#32 Google, did you know…?

Yep. The answer is yes. Because Google knows everything.

During lockdown, I’ve been trying to listen to one podcast per day from Today In Focus, by The Guardian. I would highly recommend them – they discuss random but important issues like where our recycling really goes, and the horrors of what Jeffrey Epstein did. But that’s not what I’m here to talk about.

One episode, made back in August 2019, discussed how much data and information Google collects from us. It was slightly scary, learning that Google could know more about me than my closest friends do. If I go to a restaurant, they most likely know which restaurant I’m at, how long I’m there for, and who I’m there with. As with most scary stuff, my reaction was to laugh about it, as I usually attempt to find the humour in something, in order to make it less scary. After writing down my quality banter, I thought, this is blog worthy content! And so, here we are.

If Google saves all my data, which they do, that means they know a lot of shi* about me. For all I know, they could be reading this blog. They know that at 20 years of age, an age where I should really be aware of these things, I had to search for the following…

  • Meaning of equitable
  • Meaning of dynasty
  • Meaning of urbanisation (I’ve forgotten GCSE geography)
  • What posting bond is
  • Synonyms for ‘amazing’
  • Where gerbils come from
  • The lyrics for Boss Bitch (I should know it by heart by now)
  • Killing Eve actress (I forgot Jodie Comer’s name in the middle of a zoom quiz)

Oops. Here I am, a wanna-be blog writer, when I can’t even remember what continent Peru is in sometimes.

And then there’s the tracking aspect. The internet giant probably knows that I’ve been sat on my arse for quite a while and haven’t gone on a run for 3 days in a row now. Pre-covid-19, Google was probably getting worried for me after my third late night Tesco trip in the space of a week, just for some sour watermelon sweets (I was stressed ok).

I won’t forget her name now

Google likely has the potential to screw up a fair few marriages…like the fact that your wife spent 4 and a half hours at some rich dude’s house last week. Yikes.

But aside from the possibility of spilling some dirty secrets, how dangerous really is Google’s habit of hoarding so much information? I’d say I’m a pretty average woman. I’m not emailing any terrorists about our next move, I’m not snap chatting Boris Johnson about how to make our government even more corrupt, and I’m not part of a lads WhatsApp group chat making ill comments about a gang rape.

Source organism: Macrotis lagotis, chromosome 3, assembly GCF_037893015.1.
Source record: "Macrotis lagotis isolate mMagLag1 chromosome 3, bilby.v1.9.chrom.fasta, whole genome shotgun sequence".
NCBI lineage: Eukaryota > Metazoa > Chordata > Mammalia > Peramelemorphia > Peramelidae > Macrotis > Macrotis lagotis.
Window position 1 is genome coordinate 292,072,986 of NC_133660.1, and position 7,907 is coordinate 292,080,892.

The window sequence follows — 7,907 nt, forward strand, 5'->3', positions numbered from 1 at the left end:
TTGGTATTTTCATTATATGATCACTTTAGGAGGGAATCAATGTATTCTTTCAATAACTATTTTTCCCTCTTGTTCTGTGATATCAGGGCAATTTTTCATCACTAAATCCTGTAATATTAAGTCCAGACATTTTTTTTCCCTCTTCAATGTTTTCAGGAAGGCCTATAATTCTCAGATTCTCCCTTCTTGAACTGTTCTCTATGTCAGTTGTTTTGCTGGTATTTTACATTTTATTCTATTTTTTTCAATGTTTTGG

So I think it’s fair to say that Google is in no position to fuck me over. Yet, some people go to great lengths to avoid Google obtaining any information about them. One of the guys on the podcast mentioned how he uses DuckDuckGo as an alternative. This search engine is pretty much the exact same as Google, except, it doesn’t save any of your data. They take pride in respecting your privacy. Before this podcast, it had never really occurred to me that any other search engines existed. Why would they, since Google is so damn huge?

The only other one I’d heard of before is Ecosia. This search engine plants a tree for each time you search something. Pretty cool, right? Like DuckDuckGo, they also clearly state that they don’t save your data. Their Privacy tab promises to not only protect forests, but your privacy too – no information is sold to advertisers.

I have to agree, seeing an advert for HiSmile on Instagram after only briefly mentioning to my friend that I wish teeth whitening services could be cheaper (whilst my phone is just chilling next to us), is rather creepy. But then again, there have been a few times where an advert has cropped up on Facebook/Instagram, very obviously targeted at me, and I’ve clicked on it, realised I do actually need/want that product, and bought it.

So I’ll leave the question up to you – is Google a nosy little bitch, or your own personal assistant?

Published by georginatait6

Hello. I am a bored university student with way too much time to waste. In order to have something to whack onto my CV, I write for the uni newspaper. The articles have to be written in a formal manner, so this is my platform to rewrite my articles with the correct amount of sass that they originally deserved.

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